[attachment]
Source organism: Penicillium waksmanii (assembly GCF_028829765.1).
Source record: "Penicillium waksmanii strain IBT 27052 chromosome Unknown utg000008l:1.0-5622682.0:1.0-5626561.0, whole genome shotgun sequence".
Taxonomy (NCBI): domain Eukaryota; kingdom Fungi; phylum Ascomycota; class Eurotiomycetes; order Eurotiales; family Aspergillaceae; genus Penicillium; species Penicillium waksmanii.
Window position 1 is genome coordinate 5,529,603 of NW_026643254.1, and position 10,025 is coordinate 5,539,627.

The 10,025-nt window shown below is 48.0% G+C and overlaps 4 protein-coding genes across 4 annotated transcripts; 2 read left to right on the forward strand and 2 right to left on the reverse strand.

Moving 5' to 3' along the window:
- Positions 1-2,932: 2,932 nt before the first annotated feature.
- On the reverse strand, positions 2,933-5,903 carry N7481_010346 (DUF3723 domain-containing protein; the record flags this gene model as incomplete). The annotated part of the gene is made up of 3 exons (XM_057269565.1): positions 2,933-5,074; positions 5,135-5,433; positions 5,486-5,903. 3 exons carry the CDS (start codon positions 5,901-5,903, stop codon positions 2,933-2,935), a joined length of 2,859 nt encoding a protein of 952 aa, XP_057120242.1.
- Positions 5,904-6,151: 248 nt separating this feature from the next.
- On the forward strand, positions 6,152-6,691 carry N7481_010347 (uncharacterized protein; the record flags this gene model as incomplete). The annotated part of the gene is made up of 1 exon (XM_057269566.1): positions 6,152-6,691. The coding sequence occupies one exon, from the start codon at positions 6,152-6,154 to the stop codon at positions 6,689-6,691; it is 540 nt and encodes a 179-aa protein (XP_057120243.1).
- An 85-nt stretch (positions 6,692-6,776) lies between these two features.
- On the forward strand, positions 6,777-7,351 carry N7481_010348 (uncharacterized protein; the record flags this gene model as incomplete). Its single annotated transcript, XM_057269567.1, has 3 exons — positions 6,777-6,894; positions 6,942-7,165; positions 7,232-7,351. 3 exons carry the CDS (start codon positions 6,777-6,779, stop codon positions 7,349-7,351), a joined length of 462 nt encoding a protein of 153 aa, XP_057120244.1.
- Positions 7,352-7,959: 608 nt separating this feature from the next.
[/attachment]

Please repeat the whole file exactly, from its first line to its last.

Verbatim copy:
Source organism: Penicillium waksmanii (assembly GCF_028829765.1).
Source record: "Penicillium waksmanii strain IBT 27052 chromosome Unknown utg000008l:1.0-5622682.0:1.0-5626561.0, whole genome shotgun sequence".
Taxonomy (NCBI): domain Eukaryota; kingdom Fungi; phylum Ascomycota; class Eurotiomycetes; order Eurotiales; family Aspergillaceae; genus Penicillium; species Penicillium waksmanii.
Window position 1 is genome coordinate 5,529,603 of NW_026643254.1, and position 10,025 is coordinate 5,539,627.

The 10,025-nt window shown below is 48.0% G+C and overlaps 4 protein-coding genes across 4 annotated transcripts; 2 read left to right on the forward strand and 2 right to left on the reverse strand.

Moving 5' to 3' along the window:
- Positions 1-2,932: 2,932 nt before the first annotated feature.
- On the reverse strand, positions 2,933-5,903 carry N7481_010346 (DUF3723 domain-containing protein; the record flags this gene model as incomplete). The annotated part of the gene is made up of 3 exons (XM_057269565.1): positions 2,933-5,074; positions 5,135-5,433; positions 5,486-5,903. 3 exons carry the CDS (start codon positions 5,901-5,903, stop codon positions 2,933-2,935), a joined length of 2,859 nt encoding a protein of 952 aa, XP_057120242.1.
- Positions 5,904-6,151: 248 nt separating this feature from the next.
- On the forward strand, positions 6,152-6,691 carry N7481_010347 (uncharacterized protein; the record flags this gene model as incomplete). The annotated part of the gene is made up of 1 exon (XM_057269566.1): positions 6,152-6,691. The coding sequence occupies one exon, from the start codon at positions 6,152-6,154 to the stop codon at positions 6,689-6,691; it is 540 nt and encodes a 179-aa protein (XP_057120243.1).
- An 85-nt stretch (positions 6,692-6,776) lies between these two features.
- On the forward strand, positions 6,777-7,351 carry N7481_010348 (uncharacterized protein; the record flags this gene model as incomplete). Its single annotated transcript, XM_057269567.1, has 3 exons — positions 6,777-6,894; positions 6,942-7,165; positions 7,232-7,351. 3 exons carry the CDS (start codon positions 6,777-6,779, stop codon positions 7,349-7,351), a joined length of 462 nt encoding a protein of 153 aa, XP_057120244.1.
- Positions 7,352-7,959: 608 nt separating this feature from the next.